|GNU Make Manual||www.imodulo.com · 2003-04-05|
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Variable values in
make are usually global; that is, they are the same regardless of where they are evaluated (unless they're reset, of course). One exception to that is automatic variables (Automatic Variables).
The other exception is target-specific variable values. This feature allows you to define different values for the same variable, based on the target that
make is currently building. As with automatic variables, these values are only available within the context of a target's command script (and in other target-specific assignments).
Set a target-specific variable value like this:
target ... : variable-assignment
or like this:
target ... : override variable-assignment
Multiple target values create a target-specific variable value for each member of the target list individually.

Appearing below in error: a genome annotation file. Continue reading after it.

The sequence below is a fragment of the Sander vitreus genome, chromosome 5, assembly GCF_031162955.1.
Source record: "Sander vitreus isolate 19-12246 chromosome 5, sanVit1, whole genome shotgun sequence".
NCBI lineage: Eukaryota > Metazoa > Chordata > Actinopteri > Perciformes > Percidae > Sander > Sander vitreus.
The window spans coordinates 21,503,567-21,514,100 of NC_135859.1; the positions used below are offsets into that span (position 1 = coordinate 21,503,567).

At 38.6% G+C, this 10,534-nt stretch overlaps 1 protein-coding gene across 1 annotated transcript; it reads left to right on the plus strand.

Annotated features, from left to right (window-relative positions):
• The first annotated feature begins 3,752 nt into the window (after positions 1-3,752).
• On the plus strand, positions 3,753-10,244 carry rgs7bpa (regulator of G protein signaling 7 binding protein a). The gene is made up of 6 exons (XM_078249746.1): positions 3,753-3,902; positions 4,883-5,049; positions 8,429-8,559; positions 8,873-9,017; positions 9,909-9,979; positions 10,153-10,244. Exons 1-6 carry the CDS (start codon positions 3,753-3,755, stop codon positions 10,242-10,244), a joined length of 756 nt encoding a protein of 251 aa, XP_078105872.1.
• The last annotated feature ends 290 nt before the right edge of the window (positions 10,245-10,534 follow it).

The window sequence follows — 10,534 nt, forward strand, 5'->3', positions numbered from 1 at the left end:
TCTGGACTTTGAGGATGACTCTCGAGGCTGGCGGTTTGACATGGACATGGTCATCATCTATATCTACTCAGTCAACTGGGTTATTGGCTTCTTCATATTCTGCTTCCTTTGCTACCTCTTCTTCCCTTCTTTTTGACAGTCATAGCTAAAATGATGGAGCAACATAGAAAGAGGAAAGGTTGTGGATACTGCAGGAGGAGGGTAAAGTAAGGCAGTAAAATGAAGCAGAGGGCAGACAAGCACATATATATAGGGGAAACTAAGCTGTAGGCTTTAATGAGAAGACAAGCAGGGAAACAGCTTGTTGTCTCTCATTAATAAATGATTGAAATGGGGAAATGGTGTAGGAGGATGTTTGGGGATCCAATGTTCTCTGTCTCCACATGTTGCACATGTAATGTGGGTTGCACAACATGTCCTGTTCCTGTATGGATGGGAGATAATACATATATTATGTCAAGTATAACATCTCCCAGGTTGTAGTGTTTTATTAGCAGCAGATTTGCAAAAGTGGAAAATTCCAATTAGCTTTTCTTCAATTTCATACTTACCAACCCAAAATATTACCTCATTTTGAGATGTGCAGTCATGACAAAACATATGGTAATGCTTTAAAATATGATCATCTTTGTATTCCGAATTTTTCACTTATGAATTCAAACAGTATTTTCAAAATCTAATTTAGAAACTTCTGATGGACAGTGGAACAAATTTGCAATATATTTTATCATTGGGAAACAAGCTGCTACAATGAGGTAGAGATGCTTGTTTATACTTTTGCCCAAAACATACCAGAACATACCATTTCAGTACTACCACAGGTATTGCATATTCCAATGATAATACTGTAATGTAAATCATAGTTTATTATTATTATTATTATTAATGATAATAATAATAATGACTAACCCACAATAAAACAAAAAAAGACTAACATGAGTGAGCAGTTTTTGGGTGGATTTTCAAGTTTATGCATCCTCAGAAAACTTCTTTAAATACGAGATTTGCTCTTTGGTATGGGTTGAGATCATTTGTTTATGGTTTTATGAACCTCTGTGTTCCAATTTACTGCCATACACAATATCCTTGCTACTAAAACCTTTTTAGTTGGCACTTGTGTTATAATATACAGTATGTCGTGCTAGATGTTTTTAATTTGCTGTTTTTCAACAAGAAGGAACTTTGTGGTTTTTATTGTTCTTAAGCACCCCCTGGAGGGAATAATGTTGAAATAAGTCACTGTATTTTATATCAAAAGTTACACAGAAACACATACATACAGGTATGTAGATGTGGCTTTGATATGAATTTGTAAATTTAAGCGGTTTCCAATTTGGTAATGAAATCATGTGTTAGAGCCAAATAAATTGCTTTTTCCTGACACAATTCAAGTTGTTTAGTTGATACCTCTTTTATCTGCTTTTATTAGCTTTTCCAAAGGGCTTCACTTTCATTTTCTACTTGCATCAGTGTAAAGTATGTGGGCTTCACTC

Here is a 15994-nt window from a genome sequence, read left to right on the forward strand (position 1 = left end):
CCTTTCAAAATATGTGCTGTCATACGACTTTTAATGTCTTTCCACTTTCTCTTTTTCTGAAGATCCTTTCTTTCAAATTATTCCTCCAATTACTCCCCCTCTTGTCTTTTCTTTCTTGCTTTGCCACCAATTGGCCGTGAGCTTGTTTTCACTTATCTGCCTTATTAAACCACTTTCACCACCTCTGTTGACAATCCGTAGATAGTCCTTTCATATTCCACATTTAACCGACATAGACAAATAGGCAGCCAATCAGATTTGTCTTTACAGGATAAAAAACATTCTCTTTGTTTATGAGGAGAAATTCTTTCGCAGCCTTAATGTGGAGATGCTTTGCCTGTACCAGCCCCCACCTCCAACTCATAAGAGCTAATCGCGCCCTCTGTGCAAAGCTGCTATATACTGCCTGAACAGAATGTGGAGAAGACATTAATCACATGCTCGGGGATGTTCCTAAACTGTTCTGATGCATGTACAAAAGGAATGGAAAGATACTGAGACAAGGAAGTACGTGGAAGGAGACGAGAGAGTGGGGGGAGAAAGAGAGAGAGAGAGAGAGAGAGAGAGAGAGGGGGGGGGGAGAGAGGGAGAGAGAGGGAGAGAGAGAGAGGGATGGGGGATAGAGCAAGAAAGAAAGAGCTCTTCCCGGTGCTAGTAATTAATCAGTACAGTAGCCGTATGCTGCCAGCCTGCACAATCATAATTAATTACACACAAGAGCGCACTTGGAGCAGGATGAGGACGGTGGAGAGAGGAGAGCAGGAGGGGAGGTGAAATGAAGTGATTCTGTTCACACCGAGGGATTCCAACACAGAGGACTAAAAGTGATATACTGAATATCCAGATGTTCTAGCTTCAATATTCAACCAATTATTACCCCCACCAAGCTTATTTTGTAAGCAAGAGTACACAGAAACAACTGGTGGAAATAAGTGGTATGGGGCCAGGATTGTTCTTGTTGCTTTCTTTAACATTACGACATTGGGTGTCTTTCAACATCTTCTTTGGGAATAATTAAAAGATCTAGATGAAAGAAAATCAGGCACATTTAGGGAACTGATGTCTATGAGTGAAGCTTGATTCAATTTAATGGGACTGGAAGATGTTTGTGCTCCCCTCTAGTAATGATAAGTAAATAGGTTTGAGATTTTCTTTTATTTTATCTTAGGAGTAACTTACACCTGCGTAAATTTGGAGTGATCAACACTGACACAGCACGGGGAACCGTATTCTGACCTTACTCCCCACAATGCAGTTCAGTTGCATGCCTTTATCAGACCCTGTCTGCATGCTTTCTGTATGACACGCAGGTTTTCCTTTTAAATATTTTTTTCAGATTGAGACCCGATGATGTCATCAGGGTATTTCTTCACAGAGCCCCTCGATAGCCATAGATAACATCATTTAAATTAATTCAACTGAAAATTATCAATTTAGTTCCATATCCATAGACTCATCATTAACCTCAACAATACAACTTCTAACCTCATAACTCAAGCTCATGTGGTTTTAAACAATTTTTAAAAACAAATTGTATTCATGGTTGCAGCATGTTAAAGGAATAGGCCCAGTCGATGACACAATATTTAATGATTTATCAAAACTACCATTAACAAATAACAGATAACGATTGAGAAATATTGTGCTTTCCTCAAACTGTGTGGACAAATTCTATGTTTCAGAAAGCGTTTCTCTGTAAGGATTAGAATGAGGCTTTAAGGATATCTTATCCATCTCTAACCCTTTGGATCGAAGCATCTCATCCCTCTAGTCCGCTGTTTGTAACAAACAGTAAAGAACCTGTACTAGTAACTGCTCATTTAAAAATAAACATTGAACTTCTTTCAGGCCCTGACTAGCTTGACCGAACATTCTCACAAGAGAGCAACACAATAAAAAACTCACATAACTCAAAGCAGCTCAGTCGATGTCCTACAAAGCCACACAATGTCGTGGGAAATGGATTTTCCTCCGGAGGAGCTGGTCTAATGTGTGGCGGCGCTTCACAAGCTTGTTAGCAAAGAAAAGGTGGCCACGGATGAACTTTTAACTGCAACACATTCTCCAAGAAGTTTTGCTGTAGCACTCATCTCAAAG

The variable-assignment can be any valid form of assignment; recursive (
=), static (
:=), appending (
+=), or conditional (
?=). All variables that appear within the variable-assignment are evaluated within the context of the target: thus, any previously-defined target-specific variable values will be in effect. Note that this variable is actually distinct from any "global" value: the two variables do not have to have the same flavor (recursive vs. static).
Target-specific variables have the same priority as any other makefile variable. Variables provided on the command-line (and in the environment if the
-e option is in force) will take precedence. Specifying the
override directive will allow the target-specific variable value to be preferred.
There is one more special feature of target-specific variables: when you define a target-specific variable, that variable value is also in effect for all prerequisites of this target (unless those prerequisites override it with their own target-specific variable value). So, for example, a statement like this:
prog : CFLAGS = -g prog : prog.o foo.o bar.o
-g in the command script for
prog, but it will also set
-g in the command scripts that create
bar.o, and any command scripts which create their prerequisites.
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